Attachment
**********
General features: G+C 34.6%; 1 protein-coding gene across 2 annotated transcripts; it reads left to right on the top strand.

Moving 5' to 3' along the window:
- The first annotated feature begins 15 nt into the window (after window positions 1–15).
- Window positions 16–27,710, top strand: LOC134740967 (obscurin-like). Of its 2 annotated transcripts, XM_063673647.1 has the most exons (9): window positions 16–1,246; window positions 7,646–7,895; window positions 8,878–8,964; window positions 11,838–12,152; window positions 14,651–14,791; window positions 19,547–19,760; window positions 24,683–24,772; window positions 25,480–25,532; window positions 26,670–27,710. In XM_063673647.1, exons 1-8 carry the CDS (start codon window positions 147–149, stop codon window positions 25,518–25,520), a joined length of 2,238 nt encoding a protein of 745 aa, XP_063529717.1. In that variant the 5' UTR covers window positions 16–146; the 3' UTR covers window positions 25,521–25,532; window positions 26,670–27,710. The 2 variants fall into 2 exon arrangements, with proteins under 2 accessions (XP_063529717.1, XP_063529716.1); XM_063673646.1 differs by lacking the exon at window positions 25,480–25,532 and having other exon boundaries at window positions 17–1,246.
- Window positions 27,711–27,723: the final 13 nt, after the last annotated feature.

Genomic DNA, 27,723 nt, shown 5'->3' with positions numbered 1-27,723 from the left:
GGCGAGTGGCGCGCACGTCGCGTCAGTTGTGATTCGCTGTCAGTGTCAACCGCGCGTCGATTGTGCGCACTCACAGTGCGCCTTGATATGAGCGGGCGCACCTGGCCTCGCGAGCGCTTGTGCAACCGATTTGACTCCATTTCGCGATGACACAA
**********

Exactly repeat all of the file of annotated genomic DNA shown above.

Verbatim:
General features: G+C 34.6%; 1 protein-coding gene across 2 annotated transcripts; it reads left to right on the top strand.

Moving 5' to 3' along the window:
- The first annotated feature begins 15 nt into the window (after window positions 1–15).
- Window positions 16–27,710, top strand: LOC134740967 (obscurin-like). Of its 2 annotated transcripts, XM_063673647.1 has the most exons (9): window positions 16–1,246; window positions 7,646–7,895; window positions 8,878–8,964; window positions 11,838–12,152; window positions 14,651–14,791; window positions 19,547–19,760; window positions 24,683–24,772; window positions 25,480–25,532; window positions 26,670–27,710. In XM_063673647.1, exons 1-8 carry the CDS (start codon window positions 147–149, stop codon window positions 25,518–25,520), a joined length of 2,238 nt encoding a protein of 745 aa, XP_063529717.1. In that variant the 5' UTR covers window positions 16–146; the 3' UTR covers window positions 25,521–25,532; window positions 26,670–27,710. The 2 variants fall into 2 exon arrangements, with proteins under 2 accessions (XP_063529717.1, XP_063529716.1); XM_063673646.1 differs by lacking the exon at window positions 25,480–25,532 and having other exon boundaries at window positions 17–1,246.
- Window positions 27,711–27,723: the final 13 nt, after the last annotated feature.

Genomic DNA, 27,723 nt, shown 5'->3' with positions numbered 1-27,723 from the left:
GGCGAGTGGCGCGCACGTCGCGTCAGTTGTGATTCGCTGTCAGTGTCAACCGCGCGTCGATTGTGCGCACTCACAGTGCGCCTTGATATGAGCGGGCGCACCTGGCCTCGCGAGCGCTTGTGCAACCGATTTGACTCCATTTCGCGATGACACAA